Programme Outcomes
Students are expected to have Knowledge and Understanding of: Which will be gained through the following Teaching and Learning methods: and assessed using the following methods:
the primary trends in the political, social, economic, cultural and religious development of Europe and the wider world during the medieval and modern periods.
a broad body of historical information characterised by geographical range and chronological depth with special attention to Europe and the wider world.
a range of sources available to historians (including textual primary evidence) and an awareness of their limitations.
the historiographical development of core debates in history, and an appreciation of the reasons for continued controversies.
the core analytical skills deployed by historians, including skills of interpretation, corroboration and evaluation.
conceptual, theoretical and ideological influences on historical events and on their interpretation, with particular emphasis on political, cultural and socio-economic development.
Lectures, seminars, individual and groups research projects; virtual learning environments
Written formative and summative coursework of varying length, essays up to 3,000 words, unseen examinations, independant dissertation research project
Students are expected to have attained the following Skills and other Attributes: Which will be gained through the following Teaching and Learning methods: and assessed using the following methods:
display awareness of and empathy for historical context;
assimilate and synthesise historical evidence;
understand the process of historical validation and its limitations;
evaluate historical evidence and arguments;
draw reasoned conclusions from contested historical evidence;
formulate questions and hypotheses of interest and importance to historians, including those which entail comparative analysis over time and /or space;
evaluate and apply historical concepts and models;
understand relevant methods and concepts from other related disciplines, such as, for example, archaeology, economics and sociology, and apply them where appropriate to the study of history;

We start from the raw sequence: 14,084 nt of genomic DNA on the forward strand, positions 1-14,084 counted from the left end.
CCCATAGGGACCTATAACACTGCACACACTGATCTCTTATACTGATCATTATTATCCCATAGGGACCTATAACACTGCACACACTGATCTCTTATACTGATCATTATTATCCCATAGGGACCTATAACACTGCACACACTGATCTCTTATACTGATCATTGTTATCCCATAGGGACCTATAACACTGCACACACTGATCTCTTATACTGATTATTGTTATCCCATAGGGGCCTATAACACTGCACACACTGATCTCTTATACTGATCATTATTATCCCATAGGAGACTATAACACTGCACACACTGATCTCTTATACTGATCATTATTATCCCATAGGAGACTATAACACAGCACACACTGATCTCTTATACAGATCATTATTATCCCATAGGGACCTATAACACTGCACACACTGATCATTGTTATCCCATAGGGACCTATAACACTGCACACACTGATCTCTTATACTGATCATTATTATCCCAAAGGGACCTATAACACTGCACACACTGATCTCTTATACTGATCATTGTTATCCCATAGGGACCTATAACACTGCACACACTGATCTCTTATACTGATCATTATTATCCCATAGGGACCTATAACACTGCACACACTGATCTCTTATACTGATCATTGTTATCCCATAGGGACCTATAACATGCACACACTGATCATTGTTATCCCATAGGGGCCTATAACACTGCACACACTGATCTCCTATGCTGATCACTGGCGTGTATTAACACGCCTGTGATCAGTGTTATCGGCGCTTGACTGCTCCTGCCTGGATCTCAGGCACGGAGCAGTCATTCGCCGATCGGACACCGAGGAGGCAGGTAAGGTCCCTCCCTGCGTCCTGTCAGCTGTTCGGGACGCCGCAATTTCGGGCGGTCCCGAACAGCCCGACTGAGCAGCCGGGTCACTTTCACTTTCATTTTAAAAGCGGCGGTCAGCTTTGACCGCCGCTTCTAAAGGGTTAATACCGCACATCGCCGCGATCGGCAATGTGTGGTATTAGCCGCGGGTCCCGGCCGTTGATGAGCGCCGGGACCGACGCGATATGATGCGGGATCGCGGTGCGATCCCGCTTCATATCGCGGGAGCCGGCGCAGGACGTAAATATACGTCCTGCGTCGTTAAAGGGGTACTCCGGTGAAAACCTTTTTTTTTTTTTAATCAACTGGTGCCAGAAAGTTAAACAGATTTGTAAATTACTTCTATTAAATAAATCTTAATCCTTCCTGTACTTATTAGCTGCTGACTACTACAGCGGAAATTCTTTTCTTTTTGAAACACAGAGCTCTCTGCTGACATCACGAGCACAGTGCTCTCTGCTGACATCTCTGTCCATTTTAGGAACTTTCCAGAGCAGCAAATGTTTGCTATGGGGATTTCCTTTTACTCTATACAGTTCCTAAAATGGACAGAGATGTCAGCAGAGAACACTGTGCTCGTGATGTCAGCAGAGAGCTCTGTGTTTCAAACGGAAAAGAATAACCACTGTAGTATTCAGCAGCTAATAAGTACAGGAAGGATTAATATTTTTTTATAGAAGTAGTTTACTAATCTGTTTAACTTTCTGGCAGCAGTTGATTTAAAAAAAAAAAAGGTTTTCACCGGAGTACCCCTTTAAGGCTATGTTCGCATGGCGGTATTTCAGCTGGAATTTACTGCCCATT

exercise intellectual autonomy
record information accurately and efficiently;
work confidently with elementary IT packages aimed at supporting the retrieval, storage, analysis and presentation of information;
interpret and analyse information of various formats and types, including printed and non-printed texts;
identify, collect, synthesise and evaluate information from a range of sources;
plan and execute a research project both independently and as part of a group;
communicate ideas and arguments effectively both orally and in writing;
exercise disciplined imagination in response to problems;
display intellectual flexibility in the face of reasoned argument;
work effectively under time-constraints
work constructively as part of a team;
show a capacity for independent working;
engage in self-evaluation in order to construct and pursue individual learning goals and personal development objectives
To achieve an enhanced cultural awareness through direct interactions with society and institutions in another country
Lectures, seminars, individual and group research projects or work placements and virtual learning environments; Year abroad
Formative and summative course work of varying length and type, exercises , essays of upto 3,000 words; collaborative research projects or work placements, individual and collaborative oral presentations; unseen timed examinations; independent dissertation research project; Year abroad module.